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Vitamin D Deficiency and Causes of Hyperthyroidism

By Gail Morris

Vitamin D is both a vitamin and a precursor to the production of hormones in the body. Your skin naturally produces vitamin D when exposed to the sun without sunscreen. Because of the perceived risk of skin cancer, however, many people do not get enough sun exposure to produce adequate amounts of vitamin D. According to Dr. Joseph Mercola, the amount of vitamin D you need depends upon age, skin pigment and the area of the world in which you live. Darker-skinned people and those living in northern latitudes will produce significantly less vitamin D through their skin than other groups.

Conditions Caused by Vitamin D Deficiency

Deficiency in vitamin D can lead to several different health problems that relate to the way in which this vitamin is used in the body. One function of vitamin D is to help maintain normal blood levels of calcium and phosphorus, according to Classic vitamin D deficiency conditions include rickets in children and osteomalacia in adults, both of which lead to muscle weakness and weak bones. More recently, a lack of vitamin D has been linked to hypertension, cancer and several autoimmune diseases, including Graves’ disease, a type of hyperthyroidism, or overactive thyroid. Deficiency in vitamin D is also linked to heart disease, osteoarthritis, depression, migraines and systemic lupus, according to Dr. Cynthia Buxton, N.D.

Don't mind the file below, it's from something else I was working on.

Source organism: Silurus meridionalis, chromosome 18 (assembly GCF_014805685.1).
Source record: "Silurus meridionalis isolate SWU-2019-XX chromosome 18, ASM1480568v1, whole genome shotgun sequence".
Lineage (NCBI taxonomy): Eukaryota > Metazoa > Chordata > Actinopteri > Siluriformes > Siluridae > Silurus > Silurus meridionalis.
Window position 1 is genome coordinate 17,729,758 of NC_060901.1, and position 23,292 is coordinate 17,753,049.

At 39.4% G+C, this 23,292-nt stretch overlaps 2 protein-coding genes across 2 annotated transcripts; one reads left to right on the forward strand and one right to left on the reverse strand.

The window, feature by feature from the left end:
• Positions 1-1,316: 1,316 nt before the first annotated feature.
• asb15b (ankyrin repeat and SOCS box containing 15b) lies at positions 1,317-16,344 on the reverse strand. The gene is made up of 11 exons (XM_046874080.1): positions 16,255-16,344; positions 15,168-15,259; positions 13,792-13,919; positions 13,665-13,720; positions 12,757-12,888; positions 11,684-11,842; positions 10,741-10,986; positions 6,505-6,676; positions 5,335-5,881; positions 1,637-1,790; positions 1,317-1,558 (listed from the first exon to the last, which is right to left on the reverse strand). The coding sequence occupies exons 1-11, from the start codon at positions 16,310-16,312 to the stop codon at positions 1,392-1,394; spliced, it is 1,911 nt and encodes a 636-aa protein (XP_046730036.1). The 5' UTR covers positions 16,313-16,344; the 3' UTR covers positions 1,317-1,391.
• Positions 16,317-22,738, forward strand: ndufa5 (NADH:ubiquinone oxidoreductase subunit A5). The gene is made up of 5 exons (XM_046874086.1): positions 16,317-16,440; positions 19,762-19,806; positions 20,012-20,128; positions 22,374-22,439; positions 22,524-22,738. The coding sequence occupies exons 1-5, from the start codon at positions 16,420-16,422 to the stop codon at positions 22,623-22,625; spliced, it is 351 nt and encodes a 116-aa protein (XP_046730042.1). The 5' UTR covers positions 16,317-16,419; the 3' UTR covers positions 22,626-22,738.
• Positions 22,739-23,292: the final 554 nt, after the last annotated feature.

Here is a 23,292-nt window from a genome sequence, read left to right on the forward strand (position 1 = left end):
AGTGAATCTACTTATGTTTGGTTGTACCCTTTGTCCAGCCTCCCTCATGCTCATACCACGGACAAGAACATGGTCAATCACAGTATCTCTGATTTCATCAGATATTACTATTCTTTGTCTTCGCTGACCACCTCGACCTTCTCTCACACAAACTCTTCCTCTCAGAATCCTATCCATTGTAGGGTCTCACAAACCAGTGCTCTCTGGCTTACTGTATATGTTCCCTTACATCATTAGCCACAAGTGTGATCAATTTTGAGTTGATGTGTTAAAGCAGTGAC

Getting Enough Vitamin D

All studies followed by the Vitamin D Council have shown that a majority of people are deficient in vitamin D, especially African Americans, as reported at Young white adults can make 20,000 units of vitamin D with exposure to the sun for several minutes in their bathing suits during the summer. This exceeds the amount required to maintain good health. To receive adequate amounts of sun exposure you need between 15 and 20 minutes of sun exposure in your clothing without sunscreen. The elderly, those who are never in the sun, darker-skinned people and those who wear sunscreen are at risk for vitamin D deficiency. Three options for increasing your vitamin D intake are sun lamps, exposure to the sun or oral supplementation.

Graves' Disease

Graves' disease is the most common form of hyperthyroidism, in which antibodies in your body stimulate your thyroid gland to produce too much thyroid hormone, according to In a study published in February 2009 in the journal “Endocrinology,” researchers at the UCLA School of Medicine found that mice who had Graves' disease and induced vitamin D deficiency developed persistent hyperthyroidism, even after the disease was reversed. These mice were first injected with a virus that induced Graves' disease and then immunized against the virus. The most important effect of the vitamin D on the mice that the research discovered was on the thyroid gland and not on the immune response of the mice.

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